Welcome to the last blog post on Light Future Art of 2020! Yes, the next time we see each other, it will be 2021! Around New Year’s, I always tend to think of the Rudolph New Year’s movie, Rudolph’s Shiny New Year. Specifically, the vulture character named Eon. I haven’t seen this movie since I was a child so reading the movie summary and seeing that Eon kidnapped a baby to prevent himself from turning to dust was a surprise to me. Regardless of any baby-napping or unfortunate, turning-into-dust prophecies, I decided that it would be appropriate to share some facts about vultures today before the clock strikes midnight. Enjoy!
1. The largest vulture is the Andean condor, with a wingspan of up to 12 feet wide. The smallest vulture is the hooded vulture, with a wingspan sometimes reaching five feet wide. But that’s still almost as tall as I am, so “smallest vulture” is clearly relative.
2. Police are studying vultures and considering using them to help find bodies, similar to how they use K9 dogs to sniff out drugs and weapons.
3. The majority of vulture species are monogamous and mate for life.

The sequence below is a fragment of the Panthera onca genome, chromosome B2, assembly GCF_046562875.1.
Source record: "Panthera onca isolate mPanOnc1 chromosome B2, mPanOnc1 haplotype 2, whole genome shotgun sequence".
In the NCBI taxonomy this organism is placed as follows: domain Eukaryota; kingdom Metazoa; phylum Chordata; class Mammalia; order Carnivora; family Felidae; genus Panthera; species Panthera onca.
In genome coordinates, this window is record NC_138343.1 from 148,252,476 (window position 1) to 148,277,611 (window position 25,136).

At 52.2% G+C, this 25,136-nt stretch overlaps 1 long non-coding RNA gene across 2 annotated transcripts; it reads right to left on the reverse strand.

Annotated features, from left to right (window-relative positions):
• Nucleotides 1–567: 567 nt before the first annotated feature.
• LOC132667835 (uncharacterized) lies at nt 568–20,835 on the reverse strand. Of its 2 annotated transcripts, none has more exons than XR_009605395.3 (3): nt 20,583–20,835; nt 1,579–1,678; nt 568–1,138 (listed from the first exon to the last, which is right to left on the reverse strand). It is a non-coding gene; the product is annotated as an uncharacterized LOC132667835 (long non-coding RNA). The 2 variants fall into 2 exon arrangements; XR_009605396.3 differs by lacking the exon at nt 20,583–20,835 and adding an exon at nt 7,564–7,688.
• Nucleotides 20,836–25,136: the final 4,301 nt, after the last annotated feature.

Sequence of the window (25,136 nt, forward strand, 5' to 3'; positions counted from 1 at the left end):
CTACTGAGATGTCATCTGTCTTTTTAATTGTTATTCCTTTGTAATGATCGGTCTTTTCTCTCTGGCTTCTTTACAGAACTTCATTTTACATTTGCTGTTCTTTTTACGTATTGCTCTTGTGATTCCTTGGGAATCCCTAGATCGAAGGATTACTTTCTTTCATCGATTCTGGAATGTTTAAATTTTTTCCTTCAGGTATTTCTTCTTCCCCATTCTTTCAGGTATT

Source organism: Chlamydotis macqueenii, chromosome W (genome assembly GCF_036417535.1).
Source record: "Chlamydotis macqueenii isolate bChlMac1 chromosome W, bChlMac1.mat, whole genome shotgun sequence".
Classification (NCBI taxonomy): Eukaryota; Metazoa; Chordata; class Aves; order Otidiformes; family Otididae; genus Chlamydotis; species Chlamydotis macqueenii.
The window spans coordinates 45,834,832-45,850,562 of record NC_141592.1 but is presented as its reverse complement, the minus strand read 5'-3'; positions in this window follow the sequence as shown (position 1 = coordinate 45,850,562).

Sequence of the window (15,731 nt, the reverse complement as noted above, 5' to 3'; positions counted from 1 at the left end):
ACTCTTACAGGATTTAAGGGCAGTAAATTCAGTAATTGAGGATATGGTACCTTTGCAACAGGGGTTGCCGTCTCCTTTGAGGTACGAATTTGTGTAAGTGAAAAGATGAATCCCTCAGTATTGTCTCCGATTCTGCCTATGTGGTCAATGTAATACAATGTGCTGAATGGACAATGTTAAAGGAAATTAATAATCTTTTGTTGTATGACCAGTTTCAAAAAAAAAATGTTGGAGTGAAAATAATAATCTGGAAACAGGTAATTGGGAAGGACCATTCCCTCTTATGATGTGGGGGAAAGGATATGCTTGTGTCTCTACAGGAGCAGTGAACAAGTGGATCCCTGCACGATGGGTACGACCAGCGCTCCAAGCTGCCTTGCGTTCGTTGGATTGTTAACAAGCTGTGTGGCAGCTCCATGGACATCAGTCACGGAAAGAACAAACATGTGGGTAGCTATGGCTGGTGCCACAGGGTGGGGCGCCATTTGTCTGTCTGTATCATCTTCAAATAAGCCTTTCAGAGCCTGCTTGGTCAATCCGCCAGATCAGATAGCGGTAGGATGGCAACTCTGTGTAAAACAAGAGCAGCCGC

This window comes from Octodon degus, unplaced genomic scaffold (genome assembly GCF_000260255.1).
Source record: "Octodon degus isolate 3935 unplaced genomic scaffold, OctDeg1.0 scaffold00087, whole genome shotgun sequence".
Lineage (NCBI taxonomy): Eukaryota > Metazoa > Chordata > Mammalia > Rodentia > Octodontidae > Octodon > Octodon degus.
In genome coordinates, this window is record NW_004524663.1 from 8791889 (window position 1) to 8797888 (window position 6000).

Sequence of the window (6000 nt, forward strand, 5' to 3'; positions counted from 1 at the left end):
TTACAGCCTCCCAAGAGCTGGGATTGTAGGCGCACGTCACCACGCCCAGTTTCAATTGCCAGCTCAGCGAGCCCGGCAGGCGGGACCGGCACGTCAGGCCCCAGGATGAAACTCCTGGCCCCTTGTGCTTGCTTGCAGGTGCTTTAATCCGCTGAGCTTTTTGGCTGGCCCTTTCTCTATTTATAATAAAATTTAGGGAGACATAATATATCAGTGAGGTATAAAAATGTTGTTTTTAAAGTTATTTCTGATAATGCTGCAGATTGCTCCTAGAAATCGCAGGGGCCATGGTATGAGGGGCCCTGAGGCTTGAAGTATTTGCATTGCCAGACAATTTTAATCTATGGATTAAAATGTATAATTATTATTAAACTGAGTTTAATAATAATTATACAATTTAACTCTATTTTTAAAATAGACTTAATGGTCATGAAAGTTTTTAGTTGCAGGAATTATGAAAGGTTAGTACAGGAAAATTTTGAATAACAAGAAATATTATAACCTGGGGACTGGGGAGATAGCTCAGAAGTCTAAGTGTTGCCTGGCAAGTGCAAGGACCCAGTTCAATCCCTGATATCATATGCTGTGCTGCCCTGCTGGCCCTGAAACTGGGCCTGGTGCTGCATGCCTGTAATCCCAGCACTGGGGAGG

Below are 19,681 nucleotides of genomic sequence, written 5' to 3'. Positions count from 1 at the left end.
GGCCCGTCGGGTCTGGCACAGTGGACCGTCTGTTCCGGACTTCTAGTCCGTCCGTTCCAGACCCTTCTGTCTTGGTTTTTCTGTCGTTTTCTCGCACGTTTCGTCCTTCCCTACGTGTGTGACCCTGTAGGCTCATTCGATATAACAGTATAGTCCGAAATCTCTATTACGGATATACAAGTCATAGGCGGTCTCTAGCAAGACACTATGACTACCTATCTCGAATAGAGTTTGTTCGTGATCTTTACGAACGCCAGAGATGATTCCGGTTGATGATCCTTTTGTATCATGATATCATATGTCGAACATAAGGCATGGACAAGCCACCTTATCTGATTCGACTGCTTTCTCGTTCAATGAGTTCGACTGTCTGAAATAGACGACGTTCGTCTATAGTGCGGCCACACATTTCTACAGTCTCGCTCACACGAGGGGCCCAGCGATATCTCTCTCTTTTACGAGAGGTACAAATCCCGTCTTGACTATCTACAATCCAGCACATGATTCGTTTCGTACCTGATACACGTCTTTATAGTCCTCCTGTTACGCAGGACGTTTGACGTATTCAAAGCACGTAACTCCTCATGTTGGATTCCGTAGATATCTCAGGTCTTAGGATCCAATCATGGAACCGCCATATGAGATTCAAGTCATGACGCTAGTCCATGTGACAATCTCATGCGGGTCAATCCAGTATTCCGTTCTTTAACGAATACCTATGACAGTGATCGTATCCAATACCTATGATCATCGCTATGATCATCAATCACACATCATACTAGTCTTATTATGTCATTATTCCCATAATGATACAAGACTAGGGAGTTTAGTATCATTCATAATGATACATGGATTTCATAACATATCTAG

4. As vultures do not have vocal cords, they are pretty silent. They communicate with hissing or grunts and do not have songs or calls.
5. There are 23 species of vultures in the world, seven New World vultures, and 16 Old World vultures. The two groups are actually not closely related.
6. New World vultures can also sometimes be called buzzards or condors. While some vultures are formally known as condors, calling vultures “buzzards” is colloquial and just as correct as calling them vultures.
7. Vultures do not circle dying or dead animals. They ride large thermal currents in the air to search for food but, once the food has been located, they make a beeline right to it.
8. The highest-flying bird in the world is Rueppell’s griffon vulture. They have been known to flying at altitudes of several thousand feet, the same as some airplanes.
9. Vultures use tools. Egyptian vultures specifically have been observed using rocks to break open ostrich eggs. While this may be intuitive to us, very few animals actually utilize tools from their environment to do what their body can’t.
10. Vultures are highly social animals. A flock of vultures is called a committee or a venue. A group of vultures in flight is called a kettle. A group of vultures feeding is called a wake.
I hope everyone enjoys their New Year’s celebrations! We all deserve it, certainly.
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